Category Archives: citizen-scientist

R/V Savannah crewmate has whale named for him

Marc Frischer and his team went out on the R/V Savannah to hunt tiny doliolids in February, but they made a new and considerably larger discovery.

Just off of Wassaw Sound they saw what they thought was a right whale. They reported their sighting to the North Atlantic Right Whale Project of the Florida Fish and Wildlife Conservation Commission. The right whale researchers identified the whale as a humpback, and one that had not been previously documented.

Jordy the Humpback Whale

A few weeks later, the Florida whale watchers spotted the same whale again off of Nassau Sound, just south of Fernandina Beach.

“It didn’t match any of our previously identified humpbacks from this season, so we collected photo documentation and a genetic sample from the animal, said Laurie Leech from the North Atlantic Right Whale Project. “On arrival back at our office later that night, we matched the animal to the one that you (the Skidaway team) saw up in Georgia!”

The Skidaway team asked for the right to name the whale “Jordy” in honor of R/V Savannah first mate Jordan Solomon who was the first person to spot him. Although the Florida whale watchers responded that they do not have the right to give a whale an official name, they agreed that as far as Florida and Georgia are concerned, the whale will unofficially be named “Jordy.”

Registration is now open for the 2017 Youth Ocean Conservation Summit

yocs-savannahUGA Marine Extension and Georgia Sea Grant is hosting Georgia’s third annual Youth Ocean Conservation Summit on Saturday, Jan. 28, at the Marine Education Center and Aquarium on Skidaway Island. This summit, one of several taking place across the country, empowers students with the knowledge, skills and resources necessary to successfully implement ocean conservation projects.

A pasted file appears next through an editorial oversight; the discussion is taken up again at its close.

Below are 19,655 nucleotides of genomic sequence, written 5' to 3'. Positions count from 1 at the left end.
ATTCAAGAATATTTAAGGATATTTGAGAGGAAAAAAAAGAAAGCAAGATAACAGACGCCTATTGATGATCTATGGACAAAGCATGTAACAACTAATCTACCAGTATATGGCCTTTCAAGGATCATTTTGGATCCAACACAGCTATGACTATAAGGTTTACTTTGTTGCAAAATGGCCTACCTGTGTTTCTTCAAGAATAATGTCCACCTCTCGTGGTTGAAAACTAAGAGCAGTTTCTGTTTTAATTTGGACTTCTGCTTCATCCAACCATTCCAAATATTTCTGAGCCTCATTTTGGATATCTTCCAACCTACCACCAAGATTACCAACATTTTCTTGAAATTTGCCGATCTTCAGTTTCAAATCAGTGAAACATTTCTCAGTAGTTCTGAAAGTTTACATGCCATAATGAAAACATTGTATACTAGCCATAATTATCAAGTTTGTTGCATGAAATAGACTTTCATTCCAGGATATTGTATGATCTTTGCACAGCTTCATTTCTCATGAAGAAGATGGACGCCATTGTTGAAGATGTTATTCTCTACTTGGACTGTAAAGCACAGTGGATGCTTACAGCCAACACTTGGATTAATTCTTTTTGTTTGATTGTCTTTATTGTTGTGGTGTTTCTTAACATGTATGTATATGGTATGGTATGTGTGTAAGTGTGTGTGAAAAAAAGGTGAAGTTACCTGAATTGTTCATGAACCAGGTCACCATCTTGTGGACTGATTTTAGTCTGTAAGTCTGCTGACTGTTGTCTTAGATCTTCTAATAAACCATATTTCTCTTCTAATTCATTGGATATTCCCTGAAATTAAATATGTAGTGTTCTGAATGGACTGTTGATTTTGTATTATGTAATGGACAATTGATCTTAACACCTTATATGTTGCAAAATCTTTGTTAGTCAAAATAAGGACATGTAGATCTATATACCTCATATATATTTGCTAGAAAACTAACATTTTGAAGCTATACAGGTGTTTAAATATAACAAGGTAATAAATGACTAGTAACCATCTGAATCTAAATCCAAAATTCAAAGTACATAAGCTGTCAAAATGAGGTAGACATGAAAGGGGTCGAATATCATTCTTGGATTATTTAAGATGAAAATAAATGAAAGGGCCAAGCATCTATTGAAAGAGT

The event will include skill-building workshops, brainstorming sessions, citizen science presentations and panels featuring professionals working on coastal issues in Georgia. At the end of the day, students will work together to develop and present ideas for conservation efforts that they can lead in their local communities. The event is being organized by the 2016-2017 Georgia Sea Grant Marine Education Interns Kira Krall, Hannah Kittler, Hannah Edwards and McKenna Lyons.

Online registration is open now and closes Jan. 18. The summit is limited to 50 students on a first-come, first-served basis. A $10 registration fee includes lunch and all materials. To register, complete the online registration form and payment.

For more information, visit the Marine Extension and Georgia Sea Grant website http://marex.uga.edu/yocs/.

 

Alexander lab in GIS Day Savannah

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Mike Robinson demonstrates GIS to two visitors.

The Alexander lab participated again as a sponsor with the GIS Day Savannah event hosted by Savannah Area Geographic Information System (SAGIS) on the Savannah State University campus.  This year marked the 10th year for the event which introduced 450 8th grade students along with area business owners, staff, GIS users, and citizens from the local community to demonstrations of real-world applications that are making a difference in our society. GIS Day is celebrated internationally as part of National Geographic’s International Geography Week. The National Geographic Society has sponsored Geography Awareness Week since 1987 to promote geographic literacy in schools, communities, and organizations, with a focus on the education of children.

UGA grad students solicit citizen-scientists help to track invasive seaweed

Two UGA grad students working in the Byers Lab at Priest Landing are asking citizen- scientists to help them track invasive seaweed. Kaitlin Kenney and Linsey Haram devised the project that asks visitors to the Jay Wolf Nature Trail dock to take pictures of the shoreline and post them on social media.

“We hope citizen scientist will to assist our lab in tracking the fine scale changes in abundance of Gracilaria vermiculophylla, an invasive seaweed to the Georgia coast,” Kaitlin said. “They will take a photo of the sandbar site using the bracket to ensure that every picture is from the same angle and then post the pictures with a specific hashtag to social media sites or by emailing their pictures to us. Once collected, the pictures create a time-lapse image of the selected site.”Dock poster W

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